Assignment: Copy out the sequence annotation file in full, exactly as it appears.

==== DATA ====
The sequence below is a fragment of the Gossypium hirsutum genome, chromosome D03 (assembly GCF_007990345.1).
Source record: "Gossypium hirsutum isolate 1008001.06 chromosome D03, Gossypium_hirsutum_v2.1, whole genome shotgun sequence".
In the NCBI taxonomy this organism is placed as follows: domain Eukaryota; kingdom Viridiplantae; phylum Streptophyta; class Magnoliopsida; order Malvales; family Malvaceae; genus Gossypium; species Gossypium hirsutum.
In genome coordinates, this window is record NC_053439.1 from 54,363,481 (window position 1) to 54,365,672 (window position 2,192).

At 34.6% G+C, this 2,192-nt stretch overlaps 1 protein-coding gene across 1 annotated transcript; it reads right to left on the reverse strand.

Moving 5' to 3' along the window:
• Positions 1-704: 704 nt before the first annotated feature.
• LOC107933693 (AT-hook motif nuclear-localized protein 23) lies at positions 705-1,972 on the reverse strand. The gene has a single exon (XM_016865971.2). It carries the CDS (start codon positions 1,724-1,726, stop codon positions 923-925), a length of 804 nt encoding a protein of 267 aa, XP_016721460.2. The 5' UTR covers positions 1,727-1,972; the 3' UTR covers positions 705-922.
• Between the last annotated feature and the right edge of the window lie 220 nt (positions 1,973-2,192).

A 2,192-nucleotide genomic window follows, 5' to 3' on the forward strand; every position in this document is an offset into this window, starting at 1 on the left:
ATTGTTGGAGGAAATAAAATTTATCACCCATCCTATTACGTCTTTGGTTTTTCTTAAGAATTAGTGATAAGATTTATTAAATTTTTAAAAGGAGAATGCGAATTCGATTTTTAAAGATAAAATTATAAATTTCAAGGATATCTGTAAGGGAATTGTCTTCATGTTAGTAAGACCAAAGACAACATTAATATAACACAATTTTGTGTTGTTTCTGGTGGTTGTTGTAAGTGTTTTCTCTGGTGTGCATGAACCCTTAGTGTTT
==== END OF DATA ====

The sequence below is a fragment of the Gossypium hirsutum genome, chromosome D03 (assembly GCF_007990345.1).
Source record: "Gossypium hirsutum isolate 1008001.06 chromosome D03, Gossypium_hirsutum_v2.1, whole genome shotgun sequence".
In the NCBI taxonomy this organism is placed as follows: domain Eukaryota; kingdom Viridiplantae; phylum Streptophyta; class Magnoliopsida; order Malvales; family Malvaceae; genus Gossypium; species Gossypium hirsutum.
In genome coordinates, this window is record NC_053439.1 from 54,363,481 (window position 1) to 54,365,672 (window position 2,192).

At 34.6% G+C, this 2,192-nt stretch overlaps 1 protein-coding gene across 1 annotated transcript; it reads right to left on the reverse strand.

Moving 5' to 3' along the window:
• Positions 1-704: 704 nt before the first annotated feature.
• LOC107933693 (AT-hook motif nuclear-localized protein 23) lies at positions 705-1,972 on the reverse strand. The gene has a single exon (XM_016865971.2). It carries the CDS (start codon positions 1,724-1,726, stop codon positions 923-925), a length of 804 nt encoding a protein of 267 aa, XP_016721460.2. The 5' UTR covers positions 1,727-1,972; the 3' UTR covers positions 705-922.
• Between the last annotated feature and the right edge of the window lie 220 nt (positions 1,973-2,192).

A 2,192-nucleotide genomic window follows, 5' to 3' on the forward strand; every position in this document is an offset into this window, starting at 1 on the left:
ATTGTTGGAGGAAATAAAATTTATCACCCATCCTATTACGTCTTTGGTTTTTCTTAAGAATTAGTGATAAGATTTATTAAATTTTTAAAAGGAGAATGCGAATTCGATTTTTAAAGATAAAATTATAAATTTCAAGGATATCTGTAAGGGAATTGTCTTCATGTTAGTAAGACCAAAGACAACATTAATATAACACAATTTTGTGTTGTTTCTGGTGGTTGTTGTAAGTGTTTTCTCTGGTGTGCATGAACCCTTAGTGTTT